There are many ways in which photosensitization reactions impact our lives. For example, they are used in synthetic chemistry to produce products that would be much more difficult or expensive to produce by other means. However, in the following we will provide a few key examples of the biological relevance of photosensitization reactions. You will encounter many more examples, and more complete coverage of the examples below in other modules of this compendium. As previously discussed, a key feature of most biological applications of photosensitizers is the differential photosensitivity of targets. In addition the requirement for both photosensitizer and light to produce an effect allows photosensitization reactions to be better controlled than conventional chemical reactions.

Photosensitization of viruses in blood banks. There is great concern for the safety of blood that is used for transfusions. The potential for transmission of diseases, especially by viral contamination, is an ongoing concern. Photosensitizers have been studied for decontaminating blood in blood banks. This method capitalizes on the ability of certain photosensitizers to kill viruses (and other pathogens) at treatment levels that cause little damage to blood cells or plasma. In spite of the demonstrated efficacy, photo-decontamination processes have not yet become routine in blood banks.

Photosensitization of Cells in Photodynamic Therapy. Photosensitizers and light are also being used to kill malignant tumors, and to destroy other unwanted tissue in a process referred to as photodynamic therapy, or PDT. Again, differential photosensitivity is important, this time relying on the ability to cause greater photosensitization of malignant tumors than of surrounding normal tissues. For example, some photosensitizers used for PDT are retained by malignant tissues much longer than they are retained in normal tissues. Thus, one waits a predetermined time after injection of the photosensitizer, when normal tissues no longer retain much photosensitizer, and are not very photosensitive. Additional selectivity is obtained by illuminating just the malignant tumor, resulting in its selective destruction. In some cases, Delta-aminolevulinic acid, a precursor of the natural photosensitizer, protoporphyrin, is administered topically to a skin lesion, and time is allowed for the precursor to be converted by the cells' own metabolism into the photosensitizer. Then the lesion is photoirradiated. One advantage of this type of photosensitization is that tumors, and some skin lesions, produce the photosensitizer more efficiently than the nearby normal cells, providing good selectivity of the response. An example of treatment of a skin tumor by PDT is shown in Figure 4.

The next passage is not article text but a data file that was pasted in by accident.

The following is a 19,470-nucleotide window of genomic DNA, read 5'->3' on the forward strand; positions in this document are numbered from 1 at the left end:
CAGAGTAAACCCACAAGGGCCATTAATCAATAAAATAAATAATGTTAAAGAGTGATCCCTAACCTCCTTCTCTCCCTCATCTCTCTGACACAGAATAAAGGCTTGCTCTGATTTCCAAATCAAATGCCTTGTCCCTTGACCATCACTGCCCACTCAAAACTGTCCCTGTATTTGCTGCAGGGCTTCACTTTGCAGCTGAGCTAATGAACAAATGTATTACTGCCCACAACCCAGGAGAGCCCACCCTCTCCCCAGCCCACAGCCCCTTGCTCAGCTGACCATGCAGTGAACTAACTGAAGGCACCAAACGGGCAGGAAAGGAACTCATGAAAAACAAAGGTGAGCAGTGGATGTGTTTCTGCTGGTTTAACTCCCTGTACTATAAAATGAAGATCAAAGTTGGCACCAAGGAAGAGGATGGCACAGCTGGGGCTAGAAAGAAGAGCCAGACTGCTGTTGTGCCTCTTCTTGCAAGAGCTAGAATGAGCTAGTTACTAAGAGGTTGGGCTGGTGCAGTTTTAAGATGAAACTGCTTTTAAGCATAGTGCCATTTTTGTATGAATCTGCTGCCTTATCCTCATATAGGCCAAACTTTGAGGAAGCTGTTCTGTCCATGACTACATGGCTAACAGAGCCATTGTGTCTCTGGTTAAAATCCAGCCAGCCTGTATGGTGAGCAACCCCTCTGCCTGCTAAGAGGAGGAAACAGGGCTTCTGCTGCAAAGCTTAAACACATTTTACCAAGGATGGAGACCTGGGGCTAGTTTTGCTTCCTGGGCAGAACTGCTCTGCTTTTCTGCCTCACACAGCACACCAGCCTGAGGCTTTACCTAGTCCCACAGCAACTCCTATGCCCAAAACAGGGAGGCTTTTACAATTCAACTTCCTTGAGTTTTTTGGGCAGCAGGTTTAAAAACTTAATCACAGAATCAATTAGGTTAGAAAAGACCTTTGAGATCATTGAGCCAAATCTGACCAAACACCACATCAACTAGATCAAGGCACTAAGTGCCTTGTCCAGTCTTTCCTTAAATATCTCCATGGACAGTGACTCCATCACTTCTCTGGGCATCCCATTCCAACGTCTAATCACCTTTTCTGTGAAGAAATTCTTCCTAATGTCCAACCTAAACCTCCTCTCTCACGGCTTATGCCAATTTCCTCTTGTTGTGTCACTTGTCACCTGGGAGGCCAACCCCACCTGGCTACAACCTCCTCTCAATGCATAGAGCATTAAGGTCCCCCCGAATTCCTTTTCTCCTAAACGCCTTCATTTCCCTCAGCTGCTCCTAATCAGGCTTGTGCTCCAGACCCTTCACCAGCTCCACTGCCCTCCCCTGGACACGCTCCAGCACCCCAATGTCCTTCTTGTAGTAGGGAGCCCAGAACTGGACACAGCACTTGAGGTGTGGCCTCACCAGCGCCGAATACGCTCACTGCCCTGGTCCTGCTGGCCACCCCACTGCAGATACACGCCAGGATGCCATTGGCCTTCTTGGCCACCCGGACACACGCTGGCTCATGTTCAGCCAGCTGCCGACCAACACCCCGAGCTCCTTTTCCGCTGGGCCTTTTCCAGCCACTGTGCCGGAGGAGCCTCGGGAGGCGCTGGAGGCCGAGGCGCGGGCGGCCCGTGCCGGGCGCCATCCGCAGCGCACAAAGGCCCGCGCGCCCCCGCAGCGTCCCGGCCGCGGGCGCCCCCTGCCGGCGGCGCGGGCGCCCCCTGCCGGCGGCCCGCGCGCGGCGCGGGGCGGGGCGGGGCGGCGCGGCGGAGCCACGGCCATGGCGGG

Figure 4. Photodynamic Therapy for Skin Cancer. The top image shows a malignant skin lesion just above the circled number 3. A photosensitizer was administered to this patient, and at an appropriate time afterward the lesion was illuminated with a laser emitting red light at 630 nm, a wavelength that is absorbed by the photosensitizer. The middle picture shows the lesion immediately after this illumination period. You can see the reddening that is induced by the treatment, as malignant cells are being lethally injured. The reddening gradually clears, leaving behind only normal skin cells, as shown in the bottom picture.

Another example of the use of PDT is for the elimination of abnormally growing blood vessels, which cause blindness in the disease macular degeneration. In this case, the photosensitizer, known as Verteporfin, is injected, and after a very short time, when the photosensitizer has not yet left the circulation, laser irradiation at 690 nm, a wavelength efficiently absorbed by Verteporfin, is directed precisely onto the abnormal blood vessels of the eye. The photosensitization of the undesired blood vessels destroys them, and prevents further loss of vision. Currently, several newer photosensitizers are available that absorb light very efficiently in the red region of the spectrum, a spectral region that permits greater tissue penetration of light. Research is aimed at defining the best way to use these photosensitizers for treatment of cancer and non-cancerous conditions. For each photosensitizer and disease, it is necessary to define the parameters of light intensity, duration of illumination, dose and timing of the photosensitizer, etc., which produce the best tumor response.